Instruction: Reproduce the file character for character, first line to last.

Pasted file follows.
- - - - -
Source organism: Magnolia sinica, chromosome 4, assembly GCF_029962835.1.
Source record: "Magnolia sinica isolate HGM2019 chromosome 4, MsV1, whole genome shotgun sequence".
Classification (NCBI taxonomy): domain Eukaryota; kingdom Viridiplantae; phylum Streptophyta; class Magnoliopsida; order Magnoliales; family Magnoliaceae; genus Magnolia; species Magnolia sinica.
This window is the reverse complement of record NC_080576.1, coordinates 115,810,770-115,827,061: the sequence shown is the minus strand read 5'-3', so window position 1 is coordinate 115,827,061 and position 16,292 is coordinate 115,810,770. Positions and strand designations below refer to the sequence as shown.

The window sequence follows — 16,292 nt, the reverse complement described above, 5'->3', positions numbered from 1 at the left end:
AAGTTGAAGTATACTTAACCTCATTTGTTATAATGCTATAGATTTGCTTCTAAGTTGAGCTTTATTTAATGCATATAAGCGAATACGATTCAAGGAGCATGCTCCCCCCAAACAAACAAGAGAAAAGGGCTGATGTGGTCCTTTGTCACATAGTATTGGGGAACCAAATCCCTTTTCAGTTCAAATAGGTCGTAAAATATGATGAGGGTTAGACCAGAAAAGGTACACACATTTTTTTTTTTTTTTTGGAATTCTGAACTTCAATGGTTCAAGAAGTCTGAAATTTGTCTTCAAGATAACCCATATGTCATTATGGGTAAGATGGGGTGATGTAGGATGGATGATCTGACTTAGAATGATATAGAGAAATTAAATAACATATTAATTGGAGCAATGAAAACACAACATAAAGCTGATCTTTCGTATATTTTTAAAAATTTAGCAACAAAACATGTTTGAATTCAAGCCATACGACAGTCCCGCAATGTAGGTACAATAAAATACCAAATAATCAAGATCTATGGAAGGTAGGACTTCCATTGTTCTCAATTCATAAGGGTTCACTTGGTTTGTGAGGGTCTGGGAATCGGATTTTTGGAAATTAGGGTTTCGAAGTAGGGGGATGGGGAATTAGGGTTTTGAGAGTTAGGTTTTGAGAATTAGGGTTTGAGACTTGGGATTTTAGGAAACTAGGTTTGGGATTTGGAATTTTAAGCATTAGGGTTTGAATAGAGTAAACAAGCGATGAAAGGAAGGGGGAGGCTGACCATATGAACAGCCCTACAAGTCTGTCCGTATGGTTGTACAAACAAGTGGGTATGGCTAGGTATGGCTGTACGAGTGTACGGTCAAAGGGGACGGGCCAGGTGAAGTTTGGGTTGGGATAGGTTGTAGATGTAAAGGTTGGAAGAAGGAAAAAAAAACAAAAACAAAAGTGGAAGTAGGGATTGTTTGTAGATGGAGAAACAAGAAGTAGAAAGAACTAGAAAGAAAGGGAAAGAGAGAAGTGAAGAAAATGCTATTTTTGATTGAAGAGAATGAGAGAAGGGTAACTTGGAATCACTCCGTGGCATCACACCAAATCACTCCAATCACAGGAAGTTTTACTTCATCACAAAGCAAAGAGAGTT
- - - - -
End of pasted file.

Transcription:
Source organism: Magnolia sinica, chromosome 4, assembly GCF_029962835.1.
Source record: "Magnolia sinica isolate HGM2019 chromosome 4, MsV1, whole genome shotgun sequence".
Classification (NCBI taxonomy): domain Eukaryota; kingdom Viridiplantae; phylum Streptophyta; class Magnoliopsida; order Magnoliales; family Magnoliaceae; genus Magnolia; species Magnolia sinica.
This window is the reverse complement of record NC_080576.1, coordinates 115,810,770-115,827,061: the sequence shown is the minus strand read 5'-3', so window position 1 is coordinate 115,827,061 and position 16,292 is coordinate 115,810,770. Positions and strand designations below refer to the sequence as shown.

The window sequence follows — 16,292 nt, the reverse complement described above, 5'->3', positions numbered from 1 at the left end:
AAGTTGAAGTATACTTAACCTCATTTGTTATAATGCTATAGATTTGCTTCTAAGTTGAGCTTTATTTAATGCATATAAGCGAATACGATTCAAGGAGCATGCTCCCCCCAAACAAACAAGAGAAAAGGGCTGATGTGGTCCTTTGTCACATAGTATTGGGGAACCAAATCCCTTTTCAGTTCAAATAGGTCGTAAAATATGATGAGGGTTAGACCAGAAAAGGTACACACATTTTTTTTTTTTTTTTGGAATTCTGAACTTCAATGGTTCAAGAAGTCTGAAATTTGTCTTCAAGATAACCCATATGTCATTATGGGTAAGATGGGGTGATGTAGGATGGATGATCTGACTTAGAATGATATAGAGAAATTAAATAACATATTAATTGGAGCAATGAAAACACAACATAAAGCTGATCTTTCGTATATTTTTAAAAATTTAGCAACAAAACATGTTTGAATTCAAGCCATACGACAGTCCCGCAATGTAGGTACAATAAAATACCAAATAATCAAGATCTATGGAAGGTAGGACTTCCATTGTTCTCAATTCATAAGGGTTCACTTGGTTTGTGAGGGTCTGGGAATCGGATTTTTGGAAATTAGGGTTTCGAAGTAGGGGGATGGGGAATTAGGGTTTTGAGAGTTAGGTTTTGAGAATTAGGGTTTGAGACTTGGGATTTTAGGAAACTAGGTTTGGGATTTGGAATTTTAAGCATTAGGGTTTGAATAGAGTAAACAAGCGATGAAAGGAAGGGGGAGGCTGACCATATGAACAGCCCTACAAGTCTGTCCGTATGGTTGTACAAACAAGTGGGTATGGCTAGGTATGGCTGTACGAGTGTACGGTCAAAGGGGACGGGCCAGGTGAAGTTTGGGTTGGGATAGGTTGTAGATGTAAAGGTTGGAAGAAGGAAAAAAAAACAAAAACAAAAGTGGAAGTAGGGATTGTTTGTAGATGGAGAAACAAGAAGTAGAAAGAACTAGAAAGAAAGGGAAAGAGAGAAGTGAAGAAAATGCTATTTTTGATTGAAGAGAATGAGAGAAGGGTAACTTGGAATCACTCCGTGGCATCACACCAAATCACTCCAATCACAGGAAGTTTTACTTCATCACAAAGCAAAGAGAGTT